Dr. Kenneth Green, chief scientist for the Los Angeles-based Reason Foundation, testified on June 5 before the Texas Natural Resource Conservation Committee regarding the state’s mandatory 55-mile-per-hour speed limit. Following Green’s advice, the committee decided to withdraw the limit on automobiles, which had been written into the Texas State Implementation Plan in 2000.
The Reason Foundation first argued against implementation of the 55 mph limit in a November 2000 study, “Clearing the Air in Houston.” The study’s authors, Green and Lisa Skumatz, warned the speed limit proposal had many failings. Although the city’s leading newspaper, the Houston Chronicle, agreed, the limit was nevertheless put into place. It has been deeply unpopular with the city’s motorists, legislators, commentators, and law enforcement officials.
According to Green, the 55 mph limit was already on the rocks simply due to its unpopularity. A new study of its environmental impacts sealed its fate, showing early reports overstated by 100 percent the air pollution-reducing power of the 55 mph limit. Even those pollution reductions came from the slowing of heavy-duty vehicles rather than automobiles.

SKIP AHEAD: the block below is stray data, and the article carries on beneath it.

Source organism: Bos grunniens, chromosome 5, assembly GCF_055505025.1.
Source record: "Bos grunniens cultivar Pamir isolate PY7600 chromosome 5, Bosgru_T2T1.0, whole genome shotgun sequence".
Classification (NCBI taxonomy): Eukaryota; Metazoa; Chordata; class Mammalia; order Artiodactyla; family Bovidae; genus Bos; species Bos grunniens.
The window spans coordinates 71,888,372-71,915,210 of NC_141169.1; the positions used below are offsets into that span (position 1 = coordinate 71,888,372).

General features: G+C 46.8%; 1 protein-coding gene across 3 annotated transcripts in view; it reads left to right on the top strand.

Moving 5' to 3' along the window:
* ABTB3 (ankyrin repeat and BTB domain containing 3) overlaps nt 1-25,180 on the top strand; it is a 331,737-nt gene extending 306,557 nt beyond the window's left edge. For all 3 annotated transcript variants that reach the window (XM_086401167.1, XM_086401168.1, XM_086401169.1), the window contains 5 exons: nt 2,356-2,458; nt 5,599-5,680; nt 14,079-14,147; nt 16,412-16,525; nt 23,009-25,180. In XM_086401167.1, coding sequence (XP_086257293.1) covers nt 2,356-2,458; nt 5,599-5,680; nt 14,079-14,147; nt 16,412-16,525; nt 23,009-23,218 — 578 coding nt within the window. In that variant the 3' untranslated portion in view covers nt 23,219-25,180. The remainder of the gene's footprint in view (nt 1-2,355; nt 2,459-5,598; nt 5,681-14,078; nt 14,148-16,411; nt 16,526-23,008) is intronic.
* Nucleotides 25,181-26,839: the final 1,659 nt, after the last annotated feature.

With air pollution such a high-profile issue in Texas, and with the implementation of new air quality standards regulating ozone and particulates on the way, the TNRCC’s rejection of the 55 mph speed limit is a positive development.
The federal Environmental Protection Agency has yet to weigh-in on the TNRCC’s decision. Under the Clean Air Act, EPA has the authority to overrule state regulators on such matters as how best to clean the air. The agency’s recent pronouncements about favoring innovative, market-based environmental policy will be tested.